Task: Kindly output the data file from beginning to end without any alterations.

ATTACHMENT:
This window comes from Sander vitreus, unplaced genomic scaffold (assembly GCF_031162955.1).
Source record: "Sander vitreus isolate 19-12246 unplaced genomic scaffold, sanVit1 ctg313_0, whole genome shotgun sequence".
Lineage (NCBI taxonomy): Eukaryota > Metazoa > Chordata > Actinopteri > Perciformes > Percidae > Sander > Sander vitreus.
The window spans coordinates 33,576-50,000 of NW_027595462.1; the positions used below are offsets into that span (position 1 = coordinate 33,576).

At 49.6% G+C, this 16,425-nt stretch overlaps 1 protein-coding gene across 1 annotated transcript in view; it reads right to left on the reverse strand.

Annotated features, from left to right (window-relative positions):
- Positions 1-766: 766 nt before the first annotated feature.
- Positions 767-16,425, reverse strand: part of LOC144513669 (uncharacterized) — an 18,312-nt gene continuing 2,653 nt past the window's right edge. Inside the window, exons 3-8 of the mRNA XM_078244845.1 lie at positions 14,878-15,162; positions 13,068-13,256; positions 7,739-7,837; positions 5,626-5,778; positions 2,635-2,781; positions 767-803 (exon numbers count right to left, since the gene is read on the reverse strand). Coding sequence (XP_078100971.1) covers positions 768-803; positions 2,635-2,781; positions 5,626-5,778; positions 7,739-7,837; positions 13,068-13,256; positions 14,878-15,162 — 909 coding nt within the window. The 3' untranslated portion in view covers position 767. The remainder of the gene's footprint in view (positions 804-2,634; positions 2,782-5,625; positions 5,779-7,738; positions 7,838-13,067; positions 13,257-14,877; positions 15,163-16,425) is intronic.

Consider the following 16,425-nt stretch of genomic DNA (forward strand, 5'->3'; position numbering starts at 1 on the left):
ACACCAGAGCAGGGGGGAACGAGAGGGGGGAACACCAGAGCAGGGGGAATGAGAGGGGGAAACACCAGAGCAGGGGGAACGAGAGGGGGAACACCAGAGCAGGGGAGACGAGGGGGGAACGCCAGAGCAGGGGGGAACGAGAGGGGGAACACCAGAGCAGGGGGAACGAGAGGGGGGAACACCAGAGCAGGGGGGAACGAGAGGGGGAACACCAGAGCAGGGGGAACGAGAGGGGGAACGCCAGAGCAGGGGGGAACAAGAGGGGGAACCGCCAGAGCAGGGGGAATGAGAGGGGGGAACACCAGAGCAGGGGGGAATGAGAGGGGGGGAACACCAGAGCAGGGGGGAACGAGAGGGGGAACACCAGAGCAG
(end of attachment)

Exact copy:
This window comes from Sander vitreus, unplaced genomic scaffold (assembly GCF_031162955.1).
Source record: "Sander vitreus isolate 19-12246 unplaced genomic scaffold, sanVit1 ctg313_0, whole genome shotgun sequence".
Lineage (NCBI taxonomy): Eukaryota > Metazoa > Chordata > Actinopteri > Perciformes > Percidae > Sander > Sander vitreus.
The window spans coordinates 33,576-50,000 of NW_027595462.1; the positions used below are offsets into that span (position 1 = coordinate 33,576).

At 49.6% G+C, this 16,425-nt stretch overlaps 1 protein-coding gene across 1 annotated transcript in view; it reads right to left on the reverse strand.

Annotated features, from left to right (window-relative positions):
- Positions 1-766: 766 nt before the first annotated feature.
- Positions 767-16,425, reverse strand: part of LOC144513669 (uncharacterized) — an 18,312-nt gene continuing 2,653 nt past the window's right edge. Inside the window, exons 3-8 of the mRNA XM_078244845.1 lie at positions 14,878-15,162; positions 13,068-13,256; positions 7,739-7,837; positions 5,626-5,778; positions 2,635-2,781; positions 767-803 (exon numbers count right to left, since the gene is read on the reverse strand). Coding sequence (XP_078100971.1) covers positions 768-803; positions 2,635-2,781; positions 5,626-5,778; positions 7,739-7,837; positions 13,068-13,256; positions 14,878-15,162 — 909 coding nt within the window. The 3' untranslated portion in view covers position 767. The remainder of the gene's footprint in view (positions 804-2,634; positions 2,782-5,625; positions 5,779-7,738; positions 7,838-13,067; positions 13,257-14,877; positions 15,163-16,425) is intronic.

Consider the following 16,425-nt stretch of genomic DNA (forward strand, 5'->3'; position numbering starts at 1 on the left):
ACACCAGAGCAGGGGGGAACGAGAGGGGGGAACACCAGAGCAGGGGGAATGAGAGGGGGAAACACCAGAGCAGGGGGAACGAGAGGGGGAACACCAGAGCAGGGGAGACGAGGGGGGAACGCCAGAGCAGGGGGGAACGAGAGGGGGAACACCAGAGCAGGGGGAACGAGAGGGGGGAACACCAGAGCAGGGGGGAACGAGAGGGGGAACACCAGAGCAGGGGGAACGAGAGGGGGAACGCCAGAGCAGGGGGGAACAAGAGGGGGAACCGCCAGAGCAGGGGGAATGAGAGGGGGGAACACCAGAGCAGGGGGGAATGAGAGGGGGGGAACACCAGAGCAGGGGGGAACGAGAGGGGGAACACCAGAGCAG